Client acquitted of destruction of property

September 8, 2019
D.C. Criminal Defense lawyer

The evidence suggested that our client intended to exit the store, not damage property. There was also a question as to who actually broke the door.

“The person giving you free legal advice is an idiot”

September 6, 2019
D.C. criminal defense attorney

I have four questions for the person who is giving free legal advice. Are you a lawyer? Do you do criminal defense? Do you do criminal defense in D.C.? If so, are you an idiot?

“You do not know how to read a Google Map?”

D.C. criminal defense attorney

Q:        So you followed him back to his house? A:         I didn’t follow him.  I was on my way to my mother’s house.  She lives in that area.   Q:        You told police that your mother lives on B Street, right? THE COURT:    Is that… Read More

Unlawful entry: Barring notice must be valid

September 5, 2019

In unlawful entry cases in which the defendant is charged with violating a DCHA barring order, the underlying order must be authorized by D.C. statute.

“Present Sense Impression” in Sims v. United States

August 25, 2019
D.C. criminal defense lawyer

In addition to contemporaneity and spontaneity, the proponent of a “present sense impression” hearsay exception must prove that the declarant personally perceived the event described.

Mike knew we loved him

August 23, 2019

Mike O’Neill of “Mike and Heather” has died. We drive up to the wake in Lansford, Pennsylvania. It is reassuring to see Heather and their four adult children.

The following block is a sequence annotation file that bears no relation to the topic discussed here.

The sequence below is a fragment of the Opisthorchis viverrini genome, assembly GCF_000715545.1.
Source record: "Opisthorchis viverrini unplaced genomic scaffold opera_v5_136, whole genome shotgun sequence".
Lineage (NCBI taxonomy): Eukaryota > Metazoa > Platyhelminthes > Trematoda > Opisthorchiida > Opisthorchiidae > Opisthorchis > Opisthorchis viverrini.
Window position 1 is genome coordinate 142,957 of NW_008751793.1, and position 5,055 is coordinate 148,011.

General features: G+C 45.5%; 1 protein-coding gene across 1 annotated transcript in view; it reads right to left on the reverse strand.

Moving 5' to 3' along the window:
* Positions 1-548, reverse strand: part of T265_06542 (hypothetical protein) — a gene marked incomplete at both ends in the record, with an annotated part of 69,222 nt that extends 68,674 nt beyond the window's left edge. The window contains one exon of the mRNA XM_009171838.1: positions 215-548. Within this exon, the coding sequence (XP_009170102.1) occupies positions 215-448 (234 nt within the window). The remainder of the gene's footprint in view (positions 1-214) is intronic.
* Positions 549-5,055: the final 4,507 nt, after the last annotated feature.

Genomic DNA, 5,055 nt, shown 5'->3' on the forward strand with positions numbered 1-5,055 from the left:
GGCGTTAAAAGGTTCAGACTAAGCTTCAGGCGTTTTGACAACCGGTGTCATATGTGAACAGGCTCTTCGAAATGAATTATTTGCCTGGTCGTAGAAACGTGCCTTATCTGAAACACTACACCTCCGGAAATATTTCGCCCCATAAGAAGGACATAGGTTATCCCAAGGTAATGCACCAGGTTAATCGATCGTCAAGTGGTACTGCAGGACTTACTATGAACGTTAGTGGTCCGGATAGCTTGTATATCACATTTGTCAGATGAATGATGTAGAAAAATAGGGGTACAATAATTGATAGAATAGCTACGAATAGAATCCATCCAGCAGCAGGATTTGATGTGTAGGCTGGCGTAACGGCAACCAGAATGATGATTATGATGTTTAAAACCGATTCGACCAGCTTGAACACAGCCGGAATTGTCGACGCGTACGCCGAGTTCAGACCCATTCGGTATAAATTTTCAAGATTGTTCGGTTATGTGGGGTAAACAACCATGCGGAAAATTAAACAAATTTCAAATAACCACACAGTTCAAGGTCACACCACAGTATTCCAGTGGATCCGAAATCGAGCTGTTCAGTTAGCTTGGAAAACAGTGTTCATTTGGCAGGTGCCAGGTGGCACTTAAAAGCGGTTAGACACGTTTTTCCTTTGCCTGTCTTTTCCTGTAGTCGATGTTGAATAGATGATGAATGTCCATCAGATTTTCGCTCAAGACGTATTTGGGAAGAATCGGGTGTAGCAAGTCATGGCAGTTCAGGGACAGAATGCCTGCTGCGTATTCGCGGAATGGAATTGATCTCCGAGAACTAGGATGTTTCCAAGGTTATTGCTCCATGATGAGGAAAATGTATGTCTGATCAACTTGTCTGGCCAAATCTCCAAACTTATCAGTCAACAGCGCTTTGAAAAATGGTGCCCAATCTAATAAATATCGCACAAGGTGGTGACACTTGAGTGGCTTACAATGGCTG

Police officers are not neutral and disinterested witnesses

August 20, 2019
D.C. criminal defense attorney

It is true that police officers have no stake in the outcome of the case. But they are hardly neutral and disinterested witnesses.

On being fired as a criminal defense lawyer

August 19, 2019
D.C. criminal defense attorney

Although it is no fun to be fired by an unhappy client, there is no excuse for contradicting the client or for betraying client confidences.

Re-cross examination in Green v. United States

July 30, 2019
examination graffiti

If the government introduces new evidence during re-direct examination, the defense has a constitutional right to question the witness about that new evidence.

Unlawful Entry in Rahman v. United States

July 29, 2019
unlawful entry graffiti

The court found in Rahman v. U.S. that remaining in a restaurant for 10 minutes after being asked to leave was sufficient to be found guilty of unlawful entry.